Sherlock Jr. (Buster Keaton, 1924)
Kathryn McGuire (The Girl), Joe Keaton (The Girl’s Father), Erwin Connelly (The Hired Man), Buster Keaton (Projectionist). Directed by Buster Keaton. Rating: U. Running time: 45 minutes.
Another top, typically hilarious effort from Keaton, and this time I’d go so far as to say that in my eyes at least, it’s even better and more innovative than The General. Here he plays a movie theatre projectionist that, in his spare time, is studying to be and often dreams of being the next Sherlock Holmes. The latter element provides the opportunity for what must have easily been one of America’s first surrealist comedies (this is 1924, remember), as Keaton fantasises that he’s actually one of the characters solving a mystery in the film he has to screen, a detective so shrewd that he spots his drink’s being spiked by his target, knows amusingly but ridiculously that a chair he’s asked to sit on would send an axe crashing down to execute him, and even omnisciently clocks that a snooker ball is loaded with an explosive – one he skilfully avoids as he chips the white over it and pots everything else surrounding it. This all being before he returns to ‘reality,’ (the link is shown to us by him actually walking out of the screen, and it looks darn good. How? I have no idea), where he goes on a mad Generalesque chase across the countryside, yet this time on a motorbike rather than a steam train as he fights off a competing man after the woman he loves. Why she loves him back, I’m not sure. Not only is he as clown-like as Mr. Bean, but he’s even less expressive than him and probably provided the inspiration for the latter’s wedding ring trick – get a flashy box, but not have anything too special inside it. All of this is even set to surprisingly original and bizarrely chosen but somehow suitable music – seeing Keaton fool around to the sound of Muddy Waters-style Southern blues guitar twanging works a treat. The only down side is it goes on for no longer than three quarters of an hour. Enjoy it while it lasts.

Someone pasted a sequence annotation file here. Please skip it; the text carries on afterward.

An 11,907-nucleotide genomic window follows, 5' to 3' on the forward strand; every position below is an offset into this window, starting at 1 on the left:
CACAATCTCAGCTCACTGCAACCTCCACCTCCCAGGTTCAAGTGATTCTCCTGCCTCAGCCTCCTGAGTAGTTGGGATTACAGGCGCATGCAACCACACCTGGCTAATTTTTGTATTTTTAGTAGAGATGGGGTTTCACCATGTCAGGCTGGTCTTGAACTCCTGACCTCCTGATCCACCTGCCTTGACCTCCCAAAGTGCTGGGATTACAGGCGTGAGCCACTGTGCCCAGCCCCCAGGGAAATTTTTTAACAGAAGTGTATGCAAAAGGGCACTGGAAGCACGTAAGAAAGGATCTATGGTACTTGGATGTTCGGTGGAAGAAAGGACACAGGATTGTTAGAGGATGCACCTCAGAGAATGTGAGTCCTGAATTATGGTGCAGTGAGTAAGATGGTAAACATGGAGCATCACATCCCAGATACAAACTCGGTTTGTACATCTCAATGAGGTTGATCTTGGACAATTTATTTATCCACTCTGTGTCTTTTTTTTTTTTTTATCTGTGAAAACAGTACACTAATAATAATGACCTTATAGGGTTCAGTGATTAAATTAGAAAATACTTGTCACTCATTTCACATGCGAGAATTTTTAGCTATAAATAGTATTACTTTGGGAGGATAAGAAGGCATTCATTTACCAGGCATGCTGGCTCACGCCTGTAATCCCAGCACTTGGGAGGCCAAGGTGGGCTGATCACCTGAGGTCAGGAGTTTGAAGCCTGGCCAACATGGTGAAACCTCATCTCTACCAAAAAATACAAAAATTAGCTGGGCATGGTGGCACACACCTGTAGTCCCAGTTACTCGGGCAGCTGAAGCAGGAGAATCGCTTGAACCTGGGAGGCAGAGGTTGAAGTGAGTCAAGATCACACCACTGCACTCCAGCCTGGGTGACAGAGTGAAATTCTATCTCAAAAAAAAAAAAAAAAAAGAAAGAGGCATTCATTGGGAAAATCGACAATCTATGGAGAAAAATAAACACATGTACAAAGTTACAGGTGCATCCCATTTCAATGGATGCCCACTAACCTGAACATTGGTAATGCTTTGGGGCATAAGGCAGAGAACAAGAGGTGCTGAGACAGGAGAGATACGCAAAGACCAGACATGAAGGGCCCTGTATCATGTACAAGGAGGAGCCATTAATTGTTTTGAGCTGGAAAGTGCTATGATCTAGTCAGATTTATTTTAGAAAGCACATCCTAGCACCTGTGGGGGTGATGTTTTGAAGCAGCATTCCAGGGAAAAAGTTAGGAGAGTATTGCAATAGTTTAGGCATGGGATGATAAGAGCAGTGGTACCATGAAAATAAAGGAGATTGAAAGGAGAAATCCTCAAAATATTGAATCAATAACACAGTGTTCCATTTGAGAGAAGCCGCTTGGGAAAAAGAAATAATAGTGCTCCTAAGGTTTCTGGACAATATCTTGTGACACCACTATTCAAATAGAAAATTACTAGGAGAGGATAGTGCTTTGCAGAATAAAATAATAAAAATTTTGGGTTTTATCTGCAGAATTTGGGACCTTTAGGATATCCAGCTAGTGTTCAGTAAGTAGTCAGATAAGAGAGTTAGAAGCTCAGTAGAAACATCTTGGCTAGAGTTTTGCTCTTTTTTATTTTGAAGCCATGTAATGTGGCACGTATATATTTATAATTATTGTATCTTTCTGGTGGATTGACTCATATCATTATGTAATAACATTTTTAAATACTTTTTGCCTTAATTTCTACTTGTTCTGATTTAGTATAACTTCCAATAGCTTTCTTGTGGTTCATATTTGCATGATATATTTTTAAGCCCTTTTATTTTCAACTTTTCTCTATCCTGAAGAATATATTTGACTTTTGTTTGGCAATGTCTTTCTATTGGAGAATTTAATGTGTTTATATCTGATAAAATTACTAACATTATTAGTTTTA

Filed under: action, comedy, silent, surrealism | 1 Comment
Tags: buster keaton, mr bean, muddy waters, sherlock holmes, sherlock jr, surrealism, the general